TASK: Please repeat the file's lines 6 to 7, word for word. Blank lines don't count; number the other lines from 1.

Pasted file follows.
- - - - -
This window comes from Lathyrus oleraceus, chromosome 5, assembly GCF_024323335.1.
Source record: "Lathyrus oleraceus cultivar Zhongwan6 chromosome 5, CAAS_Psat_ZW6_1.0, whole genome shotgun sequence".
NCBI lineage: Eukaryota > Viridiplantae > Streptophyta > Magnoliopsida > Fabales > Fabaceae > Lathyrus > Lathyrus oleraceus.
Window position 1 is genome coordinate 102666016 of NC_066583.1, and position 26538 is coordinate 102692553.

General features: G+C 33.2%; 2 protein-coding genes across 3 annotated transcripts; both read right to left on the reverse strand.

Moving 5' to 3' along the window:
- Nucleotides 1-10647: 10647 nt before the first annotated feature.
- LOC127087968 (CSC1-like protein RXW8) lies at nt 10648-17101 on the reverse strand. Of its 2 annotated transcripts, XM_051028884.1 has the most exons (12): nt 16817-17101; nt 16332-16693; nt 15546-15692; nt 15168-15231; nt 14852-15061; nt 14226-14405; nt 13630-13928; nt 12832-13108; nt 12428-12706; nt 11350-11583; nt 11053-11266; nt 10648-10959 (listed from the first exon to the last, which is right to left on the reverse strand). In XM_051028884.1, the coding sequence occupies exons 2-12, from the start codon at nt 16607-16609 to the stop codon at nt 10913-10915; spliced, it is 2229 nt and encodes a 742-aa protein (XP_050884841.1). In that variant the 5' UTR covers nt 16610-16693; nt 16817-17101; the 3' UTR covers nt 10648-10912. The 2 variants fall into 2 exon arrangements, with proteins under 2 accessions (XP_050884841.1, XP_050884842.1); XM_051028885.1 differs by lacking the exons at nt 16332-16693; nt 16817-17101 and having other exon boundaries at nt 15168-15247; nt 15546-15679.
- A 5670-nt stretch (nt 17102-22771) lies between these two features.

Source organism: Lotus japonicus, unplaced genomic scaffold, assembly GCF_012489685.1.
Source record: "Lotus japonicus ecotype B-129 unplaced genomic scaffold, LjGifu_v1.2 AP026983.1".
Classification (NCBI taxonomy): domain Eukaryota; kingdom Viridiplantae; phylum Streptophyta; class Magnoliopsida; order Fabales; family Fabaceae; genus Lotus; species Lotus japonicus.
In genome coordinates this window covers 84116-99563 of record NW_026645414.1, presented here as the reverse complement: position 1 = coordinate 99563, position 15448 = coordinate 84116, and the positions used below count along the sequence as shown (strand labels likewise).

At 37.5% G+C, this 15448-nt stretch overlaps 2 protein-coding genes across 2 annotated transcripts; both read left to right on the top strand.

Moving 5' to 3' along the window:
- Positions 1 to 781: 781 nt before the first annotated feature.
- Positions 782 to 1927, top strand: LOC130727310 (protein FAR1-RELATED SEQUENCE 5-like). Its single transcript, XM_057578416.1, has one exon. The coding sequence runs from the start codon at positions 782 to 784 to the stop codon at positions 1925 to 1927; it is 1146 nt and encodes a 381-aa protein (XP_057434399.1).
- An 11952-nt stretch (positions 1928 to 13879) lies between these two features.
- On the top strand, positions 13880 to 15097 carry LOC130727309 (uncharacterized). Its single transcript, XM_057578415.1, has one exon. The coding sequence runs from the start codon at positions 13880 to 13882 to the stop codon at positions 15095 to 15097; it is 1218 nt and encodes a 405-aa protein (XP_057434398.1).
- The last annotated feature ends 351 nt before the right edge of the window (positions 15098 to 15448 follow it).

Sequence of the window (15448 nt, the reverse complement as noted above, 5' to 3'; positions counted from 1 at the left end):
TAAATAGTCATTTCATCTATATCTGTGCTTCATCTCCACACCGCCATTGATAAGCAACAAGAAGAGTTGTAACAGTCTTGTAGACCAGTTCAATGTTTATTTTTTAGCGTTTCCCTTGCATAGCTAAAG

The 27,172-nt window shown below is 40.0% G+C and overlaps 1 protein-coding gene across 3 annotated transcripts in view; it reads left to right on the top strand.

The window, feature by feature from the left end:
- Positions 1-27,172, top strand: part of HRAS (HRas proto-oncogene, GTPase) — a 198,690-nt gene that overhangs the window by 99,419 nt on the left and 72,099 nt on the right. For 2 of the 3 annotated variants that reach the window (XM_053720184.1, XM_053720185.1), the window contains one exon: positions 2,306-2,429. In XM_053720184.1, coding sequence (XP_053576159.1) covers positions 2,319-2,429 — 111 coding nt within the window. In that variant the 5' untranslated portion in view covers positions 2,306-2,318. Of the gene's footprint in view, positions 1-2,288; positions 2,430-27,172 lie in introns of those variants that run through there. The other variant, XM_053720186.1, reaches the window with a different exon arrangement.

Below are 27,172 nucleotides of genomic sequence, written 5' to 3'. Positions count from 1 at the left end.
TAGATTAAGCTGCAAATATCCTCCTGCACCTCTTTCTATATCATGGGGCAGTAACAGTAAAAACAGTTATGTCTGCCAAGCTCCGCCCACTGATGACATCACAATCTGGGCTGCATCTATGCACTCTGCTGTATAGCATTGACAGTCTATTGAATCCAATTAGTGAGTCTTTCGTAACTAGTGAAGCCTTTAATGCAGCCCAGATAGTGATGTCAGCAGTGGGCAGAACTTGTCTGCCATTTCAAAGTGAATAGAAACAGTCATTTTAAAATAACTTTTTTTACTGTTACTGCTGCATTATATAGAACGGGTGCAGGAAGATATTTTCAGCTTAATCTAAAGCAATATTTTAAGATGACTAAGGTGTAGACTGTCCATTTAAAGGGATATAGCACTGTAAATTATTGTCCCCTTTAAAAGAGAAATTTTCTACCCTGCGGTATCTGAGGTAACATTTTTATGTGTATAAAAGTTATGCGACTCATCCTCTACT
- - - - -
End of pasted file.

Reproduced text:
Moving 5' to 3' along the window:
- Nucleotides 1-10647: 10647 nt before the first annotated feature.